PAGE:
Forty-five years ago John Courtney Murray, S.J., published his groundbreaking work We Hold These Truths, which he subtitled “Catholic Reflections on the American Proposition.” He understands the defining proposition of our way of life to be enshrined in our motto, e pluribus unum—which, for Murray, means that, however much dissension, disagreement, and divergence characterize public argument in America, they do not threaten the underlying agreement, consensus, and communion that maintains our civic order.
So much of this, of course, could be said as a mere commonplace. But Murray's incisive eye looks deeper. It sees that the American proposition is founded on a realist epistemology, crystallized in the notion that truths are self-evident. In order words, truths are objective, universal, and accessible to human reason. Deny this epistemology, Murray claims, and you deny the American proposition. Deny the proposition, and you eviscerate civic order. Eviscerate civil order, and you ruin the possibility for peace, justice, and freedom.
Murray's continuing relevance lies in his prophecy that the American proposition is tenuous, especially as voices from many quarters are all too loud in their denial of its major premise, the realist epistemology. Not the least of these voices are shouted cacophonously from the contemporary academy, for whom truth is too often a matter of opinion.
For those of us who may be skeptical of a full-blown realist epistemology, it is evident that we must at least go this far with Murray. As a matter of historical and practical fact, the realist epistemology forms the basis of the American civil union. If it is to be replaced, then the entire proposition, together with the institutions that are derived from it, needs major overhauling. Put this way, all of us, no matter what epistemology we personally subscribe to, have a vested interest in sustaining the realist epistemology. If we wish to avoid anarchy, then we need to accept the simple fact that it constitutes the ground on which the forms of public order are built.
The chief form of American public order, contends Murray, is not the House and the Senate, the Executive and the Judiciary. It isn't Jefferson's eloquent Declaration, or Madison's high-minded Papers, or the Constitution. It is rather the presupposition of all of these—a shared belief in the efficacy of public argument.
Deriving his analysis from Socrates, Cicero, and Augustine, Murray meant by public argument the continuing debate about the nature of the consensus that grants America's forms of civic order their legitimacy. The efficacy of this debate cannot be reduced to free speech, or the license of personal expression, or even the equitable process of “letting all sides be heard.” Efficacy happens when public conversation is disciplined by, and sustained according to, the laws of reason. Moreover, efficacy means that public conversation will produce resolutions. Such resolutions may not embrace universally shared conclusions. But they should at least be able to express those differences that can be tolerated, and why; and those that cannot, and why not. In short, the efficacy of public argument means that truth is realizable and capable of transparency.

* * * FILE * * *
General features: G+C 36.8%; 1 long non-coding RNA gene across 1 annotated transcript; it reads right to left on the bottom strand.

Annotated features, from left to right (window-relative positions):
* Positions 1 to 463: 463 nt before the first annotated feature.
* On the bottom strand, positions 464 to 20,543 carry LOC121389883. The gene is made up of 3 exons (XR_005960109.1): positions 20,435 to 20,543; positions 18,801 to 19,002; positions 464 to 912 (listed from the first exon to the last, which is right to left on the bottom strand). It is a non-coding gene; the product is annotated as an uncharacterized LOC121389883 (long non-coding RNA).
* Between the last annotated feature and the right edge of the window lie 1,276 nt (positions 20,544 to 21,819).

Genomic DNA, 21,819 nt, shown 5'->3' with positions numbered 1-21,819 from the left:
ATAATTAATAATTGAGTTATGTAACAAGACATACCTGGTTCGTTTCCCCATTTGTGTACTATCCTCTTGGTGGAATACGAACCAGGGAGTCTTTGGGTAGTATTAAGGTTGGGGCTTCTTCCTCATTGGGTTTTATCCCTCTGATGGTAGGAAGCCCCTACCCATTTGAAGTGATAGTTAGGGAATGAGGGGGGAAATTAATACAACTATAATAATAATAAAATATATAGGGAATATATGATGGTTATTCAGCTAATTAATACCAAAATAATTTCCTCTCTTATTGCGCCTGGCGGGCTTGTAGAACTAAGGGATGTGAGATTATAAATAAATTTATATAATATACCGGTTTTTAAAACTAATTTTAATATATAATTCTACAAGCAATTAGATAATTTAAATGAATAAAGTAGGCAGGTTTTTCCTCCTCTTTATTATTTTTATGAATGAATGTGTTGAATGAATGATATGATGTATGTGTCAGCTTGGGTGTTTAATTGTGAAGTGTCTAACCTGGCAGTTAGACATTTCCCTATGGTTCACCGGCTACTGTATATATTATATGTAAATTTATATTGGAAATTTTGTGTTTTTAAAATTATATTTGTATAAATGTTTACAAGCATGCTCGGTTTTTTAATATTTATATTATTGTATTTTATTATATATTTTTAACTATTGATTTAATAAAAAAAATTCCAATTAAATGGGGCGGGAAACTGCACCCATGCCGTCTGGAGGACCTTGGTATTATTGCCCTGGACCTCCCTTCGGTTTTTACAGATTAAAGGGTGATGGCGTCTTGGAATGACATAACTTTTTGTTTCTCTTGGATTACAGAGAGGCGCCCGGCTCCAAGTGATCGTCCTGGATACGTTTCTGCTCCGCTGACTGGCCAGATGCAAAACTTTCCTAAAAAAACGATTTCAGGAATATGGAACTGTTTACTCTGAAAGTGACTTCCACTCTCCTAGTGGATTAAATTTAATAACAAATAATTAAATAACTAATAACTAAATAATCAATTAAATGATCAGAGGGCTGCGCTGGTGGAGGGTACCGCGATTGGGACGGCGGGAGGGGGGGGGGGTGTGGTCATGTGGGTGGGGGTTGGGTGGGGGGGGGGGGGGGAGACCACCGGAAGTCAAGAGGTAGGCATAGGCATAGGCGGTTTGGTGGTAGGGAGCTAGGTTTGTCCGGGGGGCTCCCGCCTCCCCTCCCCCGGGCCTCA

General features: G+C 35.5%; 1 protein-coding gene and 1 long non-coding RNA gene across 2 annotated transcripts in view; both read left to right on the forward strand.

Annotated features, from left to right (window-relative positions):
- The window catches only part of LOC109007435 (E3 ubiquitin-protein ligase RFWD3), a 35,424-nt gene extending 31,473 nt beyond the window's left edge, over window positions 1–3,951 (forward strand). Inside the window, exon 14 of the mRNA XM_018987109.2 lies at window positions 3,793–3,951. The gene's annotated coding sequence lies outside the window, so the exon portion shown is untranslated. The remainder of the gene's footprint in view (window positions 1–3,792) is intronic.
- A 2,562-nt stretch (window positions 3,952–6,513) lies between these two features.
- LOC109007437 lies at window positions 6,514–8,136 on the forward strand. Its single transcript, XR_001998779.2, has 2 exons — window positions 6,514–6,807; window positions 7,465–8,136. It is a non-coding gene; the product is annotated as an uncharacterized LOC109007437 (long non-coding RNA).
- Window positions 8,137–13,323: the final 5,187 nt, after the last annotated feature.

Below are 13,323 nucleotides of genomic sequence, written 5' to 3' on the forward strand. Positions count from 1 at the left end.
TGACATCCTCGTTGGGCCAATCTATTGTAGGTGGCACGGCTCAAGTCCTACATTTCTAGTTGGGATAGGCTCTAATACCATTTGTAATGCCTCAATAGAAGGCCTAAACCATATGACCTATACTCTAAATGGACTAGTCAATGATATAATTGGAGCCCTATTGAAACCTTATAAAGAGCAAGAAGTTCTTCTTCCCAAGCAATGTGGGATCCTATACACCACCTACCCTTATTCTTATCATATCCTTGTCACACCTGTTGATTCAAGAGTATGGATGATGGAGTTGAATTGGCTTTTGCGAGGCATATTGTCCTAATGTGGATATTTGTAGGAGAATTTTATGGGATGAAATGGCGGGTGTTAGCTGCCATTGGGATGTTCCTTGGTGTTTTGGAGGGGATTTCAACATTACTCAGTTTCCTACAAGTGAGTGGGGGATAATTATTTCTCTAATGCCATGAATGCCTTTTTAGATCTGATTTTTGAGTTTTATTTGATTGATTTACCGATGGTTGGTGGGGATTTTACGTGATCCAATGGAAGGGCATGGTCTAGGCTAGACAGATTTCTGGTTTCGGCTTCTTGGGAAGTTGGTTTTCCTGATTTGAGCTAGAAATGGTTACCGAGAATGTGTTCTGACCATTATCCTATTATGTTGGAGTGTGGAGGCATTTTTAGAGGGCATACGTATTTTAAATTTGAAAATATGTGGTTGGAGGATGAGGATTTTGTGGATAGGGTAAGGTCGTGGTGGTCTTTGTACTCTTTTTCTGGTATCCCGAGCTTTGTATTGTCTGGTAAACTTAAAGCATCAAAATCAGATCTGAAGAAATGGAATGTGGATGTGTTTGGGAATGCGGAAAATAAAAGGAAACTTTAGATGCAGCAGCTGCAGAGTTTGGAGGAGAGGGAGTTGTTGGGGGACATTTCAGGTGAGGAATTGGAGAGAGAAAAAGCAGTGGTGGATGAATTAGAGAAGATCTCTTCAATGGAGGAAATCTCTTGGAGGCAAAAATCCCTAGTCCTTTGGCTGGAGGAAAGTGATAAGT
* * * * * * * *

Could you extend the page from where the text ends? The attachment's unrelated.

Ever precarious, the American proposition is in perennial danger from the corrosive cancer that Murray calls “barbarism.” Barbarism, Murray reminds us, results from the ambiguous nature of the human person, prone to the avarice, prejudice, passion, and solipsism that blind and befuddle reason. Thus handicapped, errant human reason concomitantly skews and sunders the delicate balance between individual freedom and civic order, as the American proposition incarnates it.
Murray's thinking about the American proposition offers both encouragement and prophecy to Catholic higher education. The state of the university in America, or for that matter in the industrialized West, reveals a potpourri of views about the nature of human reason—some of which are turning the university into an incubator for the barbarism that Murray deplored. J.M. Roberts, for example, observes that the contemporary university has entered into complicity with the rampant materialism and relativism of modern society. The value of the university, this former warden of Merton College, Oxford, says, is increasingly becoming its ability to manipulate nature, to create wealth, and to augment power. If true, I suggest, this would make human reason the hostage of avarice.